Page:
A transformation of Pembroke College's physical site was officially launched by HRH The Duke of Kent KG this morning, marking the formal unveiling of new quadrangles and buildings and the first over-street bridge in Oxford since the iconic Bridge of Sighs.
Pembroke, until now one of Oxford's physically smaller colleges, has constructed new buildings and two new quadrangles right on its existing location, representing an expansion of a sort very rarely possible for a college situated in central Oxford. Undergraduates will now be able to live in college premises for all years of study, most on the college's extended main site, while postgraduates also benefit from more rooms.
As well as student accommodation, the new buildings provide seminar and meeting rooms, a multi-purpose auditorium, a purpose-built art gallery, outdoor social spaces, and a café.
A footbridge over Brewer Street connects the new quads directly to the existing historic Chapel Quad. It is the only bridge in Oxford to span the remains of the ancient Oxford city wall, and the first over-street bridge for a century – since Hertford College's Venetian-style Bridge of Sighs, constructed in 1914.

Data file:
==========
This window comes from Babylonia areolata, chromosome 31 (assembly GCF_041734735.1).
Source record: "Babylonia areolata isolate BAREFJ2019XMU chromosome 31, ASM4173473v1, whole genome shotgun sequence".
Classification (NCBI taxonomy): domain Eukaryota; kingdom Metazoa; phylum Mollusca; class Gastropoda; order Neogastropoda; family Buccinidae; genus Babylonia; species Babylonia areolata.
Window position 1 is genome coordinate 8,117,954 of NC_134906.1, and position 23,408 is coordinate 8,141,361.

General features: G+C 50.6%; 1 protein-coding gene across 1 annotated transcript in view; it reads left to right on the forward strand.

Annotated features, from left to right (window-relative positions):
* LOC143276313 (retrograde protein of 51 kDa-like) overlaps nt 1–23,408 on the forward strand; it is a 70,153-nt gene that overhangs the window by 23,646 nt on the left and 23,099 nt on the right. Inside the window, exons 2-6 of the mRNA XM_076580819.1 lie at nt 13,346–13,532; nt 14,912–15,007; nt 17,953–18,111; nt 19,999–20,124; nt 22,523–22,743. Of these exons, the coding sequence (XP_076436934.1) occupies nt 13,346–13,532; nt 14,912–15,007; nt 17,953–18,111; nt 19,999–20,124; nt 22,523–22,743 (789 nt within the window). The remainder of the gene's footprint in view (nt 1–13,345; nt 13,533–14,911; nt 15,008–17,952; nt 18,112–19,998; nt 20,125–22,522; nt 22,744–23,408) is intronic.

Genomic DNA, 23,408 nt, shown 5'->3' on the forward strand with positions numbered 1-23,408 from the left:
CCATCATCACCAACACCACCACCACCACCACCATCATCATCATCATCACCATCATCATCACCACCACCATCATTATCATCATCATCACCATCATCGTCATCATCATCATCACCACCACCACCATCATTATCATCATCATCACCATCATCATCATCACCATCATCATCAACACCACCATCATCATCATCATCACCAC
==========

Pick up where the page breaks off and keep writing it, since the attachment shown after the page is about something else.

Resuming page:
The development has helped to re-draw the appearance of an undistinguished part of St Ebbe's in Oxford, providing a sympathetic facelift to an area of defunct industrial buildings, warehouses and vacant sites.
The Master of Pembroke, Giles Henderson, said: 'This major extension of our main site will benefit members of Pembroke for years to come, as well as enhancing this area of Oxford for local residents and visitors. The buildings represent a giant leap forward for the college.'
The development was designed by architects Berman Guedes Stretton. It has been supported by a fundraising campaign, 'Bridging Centuries', with donations coming in from well over 1,000 different people, mostly alumni, from over 40 countries.
During his visit The Duke of Kent crossed the new bridge with the Master of the college before meeting members of the team who worked on the construction. During a ceremony in the new Pichette Auditorium, he unveiled a plaque to mark the occasion before meeting many of the donors to the project, along with members of the college, during a reception and lunch. The University's Chancellor, Lord Patten, and Vice-Chancellor, Professor Andrew Hamilton, were present, as well as the Lord Mayor of Oxford.
Giles Henderson hailed the opening of the new buildings as a landmark date for the college: 'There is no doubt this development can be seen as producing an historic physical transformation. I think it should also be seen as a vivid illustration of the Pembroke community as a whole pulling together. Most of all, I believe this development should be seen as an outward and visible sign of Pembroke's increasing self-confidence and ambition.'